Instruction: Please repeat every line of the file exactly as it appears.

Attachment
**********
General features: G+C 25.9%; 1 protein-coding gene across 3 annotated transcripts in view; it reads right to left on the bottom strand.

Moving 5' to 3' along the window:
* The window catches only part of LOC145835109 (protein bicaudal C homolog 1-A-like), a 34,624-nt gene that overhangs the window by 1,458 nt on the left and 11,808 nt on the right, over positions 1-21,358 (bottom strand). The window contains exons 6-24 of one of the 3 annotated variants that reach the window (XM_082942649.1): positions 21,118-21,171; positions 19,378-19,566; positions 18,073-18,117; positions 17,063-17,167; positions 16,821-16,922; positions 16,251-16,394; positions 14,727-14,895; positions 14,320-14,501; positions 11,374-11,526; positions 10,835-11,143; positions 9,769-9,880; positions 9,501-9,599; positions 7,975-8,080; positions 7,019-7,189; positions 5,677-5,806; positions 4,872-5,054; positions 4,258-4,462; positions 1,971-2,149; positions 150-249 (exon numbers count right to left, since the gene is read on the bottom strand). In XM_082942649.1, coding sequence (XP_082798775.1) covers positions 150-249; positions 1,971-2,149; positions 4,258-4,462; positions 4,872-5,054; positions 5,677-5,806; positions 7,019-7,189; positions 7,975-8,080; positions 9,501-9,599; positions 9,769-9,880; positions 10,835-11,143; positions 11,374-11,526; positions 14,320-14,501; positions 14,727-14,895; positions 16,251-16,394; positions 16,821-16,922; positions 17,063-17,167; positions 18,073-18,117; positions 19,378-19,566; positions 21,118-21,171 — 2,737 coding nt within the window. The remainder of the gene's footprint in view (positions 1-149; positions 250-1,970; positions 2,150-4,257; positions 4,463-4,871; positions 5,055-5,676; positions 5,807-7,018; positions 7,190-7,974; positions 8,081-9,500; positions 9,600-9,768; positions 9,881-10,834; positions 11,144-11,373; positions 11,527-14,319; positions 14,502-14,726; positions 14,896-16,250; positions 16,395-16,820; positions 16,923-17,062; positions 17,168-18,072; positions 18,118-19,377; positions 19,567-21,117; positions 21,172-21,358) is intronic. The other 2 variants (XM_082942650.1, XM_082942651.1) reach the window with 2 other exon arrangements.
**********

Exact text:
General features: G+C 25.9%; 1 protein-coding gene across 3 annotated transcripts in view; it reads right to left on the bottom strand.

Moving 5' to 3' along the window:
* The window catches only part of LOC145835109 (protein bicaudal C homolog 1-A-like), a 34,624-nt gene that overhangs the window by 1,458 nt on the left and 11,808 nt on the right, over positions 1-21,358 (bottom strand). The window contains exons 6-24 of one of the 3 annotated variants that reach the window (XM_082942649.1): positions 21,118-21,171; positions 19,378-19,566; positions 18,073-18,117; positions 17,063-17,167; positions 16,821-16,922; positions 16,251-16,394; positions 14,727-14,895; positions 14,320-14,501; positions 11,374-11,526; positions 10,835-11,143; positions 9,769-9,880; positions 9,501-9,599; positions 7,975-8,080; positions 7,019-7,189; positions 5,677-5,806; positions 4,872-5,054; positions 4,258-4,462; positions 1,971-2,149; positions 150-249 (exon numbers count right to left, since the gene is read on the bottom strand). In XM_082942649.1, coding sequence (XP_082798775.1) covers positions 150-249; positions 1,971-2,149; positions 4,258-4,462; positions 4,872-5,054; positions 5,677-5,806; positions 7,019-7,189; positions 7,975-8,080; positions 9,501-9,599; positions 9,769-9,880; positions 10,835-11,143; positions 11,374-11,526; positions 14,320-14,501; positions 14,727-14,895; positions 16,251-16,394; positions 16,821-16,922; positions 17,063-17,167; positions 18,073-18,117; positions 19,378-19,566; positions 21,118-21,171 — 2,737 coding nt within the window. The remainder of the gene's footprint in view (positions 1-149; positions 250-1,970; positions 2,150-4,257; positions 4,463-4,871; positions 5,055-5,676; positions 5,807-7,018; positions 7,190-7,974; positions 8,081-9,500; positions 9,600-9,768; positions 9,881-10,834; positions 11,144-11,373; positions 11,527-14,319; positions 14,502-14,726; positions 14,896-16,250; positions 16,395-16,820; positions 16,923-17,062; positions 17,168-18,072; positions 18,118-19,377; positions 19,567-21,117; positions 21,172-21,358) is intronic. The other 2 variants (XM_082942650.1, XM_082942651.1) reach the window with 2 other exon arrangements.